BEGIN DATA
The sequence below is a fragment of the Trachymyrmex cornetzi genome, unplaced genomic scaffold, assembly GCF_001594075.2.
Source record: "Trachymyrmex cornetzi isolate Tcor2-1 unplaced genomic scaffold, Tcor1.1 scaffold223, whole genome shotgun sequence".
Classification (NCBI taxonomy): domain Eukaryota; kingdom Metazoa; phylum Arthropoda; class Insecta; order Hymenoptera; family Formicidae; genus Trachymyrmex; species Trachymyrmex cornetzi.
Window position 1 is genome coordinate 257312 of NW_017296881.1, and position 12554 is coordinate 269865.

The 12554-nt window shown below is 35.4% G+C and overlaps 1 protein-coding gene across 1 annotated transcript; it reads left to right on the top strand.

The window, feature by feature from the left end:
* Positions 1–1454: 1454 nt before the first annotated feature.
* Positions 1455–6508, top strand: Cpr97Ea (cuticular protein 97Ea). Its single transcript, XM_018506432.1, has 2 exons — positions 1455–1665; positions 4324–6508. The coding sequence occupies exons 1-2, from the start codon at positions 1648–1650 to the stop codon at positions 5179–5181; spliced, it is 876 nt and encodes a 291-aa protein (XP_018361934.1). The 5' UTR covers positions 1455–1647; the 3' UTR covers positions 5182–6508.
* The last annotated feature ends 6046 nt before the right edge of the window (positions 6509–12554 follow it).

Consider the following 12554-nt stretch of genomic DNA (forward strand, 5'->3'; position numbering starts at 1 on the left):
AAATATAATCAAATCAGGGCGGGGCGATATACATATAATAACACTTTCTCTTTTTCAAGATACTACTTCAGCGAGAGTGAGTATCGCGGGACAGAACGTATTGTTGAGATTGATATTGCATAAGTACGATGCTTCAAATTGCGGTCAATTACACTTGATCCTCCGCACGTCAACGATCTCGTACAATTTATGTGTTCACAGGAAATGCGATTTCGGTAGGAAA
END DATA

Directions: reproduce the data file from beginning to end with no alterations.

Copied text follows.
The sequence below is a fragment of the Trachymyrmex cornetzi genome, unplaced genomic scaffold, assembly GCF_001594075.2.
Source record: "Trachymyrmex cornetzi isolate Tcor2-1 unplaced genomic scaffold, Tcor1.1 scaffold223, whole genome shotgun sequence".
Classification (NCBI taxonomy): domain Eukaryota; kingdom Metazoa; phylum Arthropoda; class Insecta; order Hymenoptera; family Formicidae; genus Trachymyrmex; species Trachymyrmex cornetzi.
Window position 1 is genome coordinate 257312 of NW_017296881.1, and position 12554 is coordinate 269865.

The 12554-nt window shown below is 35.4% G+C and overlaps 1 protein-coding gene across 1 annotated transcript; it reads left to right on the top strand.

The window, feature by feature from the left end:
* Positions 1–1454: 1454 nt before the first annotated feature.
* Positions 1455–6508, top strand: Cpr97Ea (cuticular protein 97Ea). Its single transcript, XM_018506432.1, has 2 exons — positions 1455–1665; positions 4324–6508. The coding sequence occupies exons 1-2, from the start codon at positions 1648–1650 to the stop codon at positions 5179–5181; spliced, it is 876 nt and encodes a 291-aa protein (XP_018361934.1). The 5' UTR covers positions 1455–1647; the 3' UTR covers positions 5182–6508.
* The last annotated feature ends 6046 nt before the right edge of the window (positions 6509–12554 follow it).

Consider the following 12554-nt stretch of genomic DNA (forward strand, 5'->3'; position numbering starts at 1 on the left):
AAATATAATCAAATCAGGGCGGGGCGATATACATATAATAACACTTTCTCTTTTTCAAGATACTACTTCAGCGAGAGTGAGTATCGCGGGACAGAACGTATTGTTGAGATTGATATTGCATAAGTACGATGCTTCAAATTGCGGTCAATTACACTTGATCCTCCGCACGTCAACGATCTCGTACAATTTATGTGTTCACAGGAAATGCGATTTCGGTAGGAAA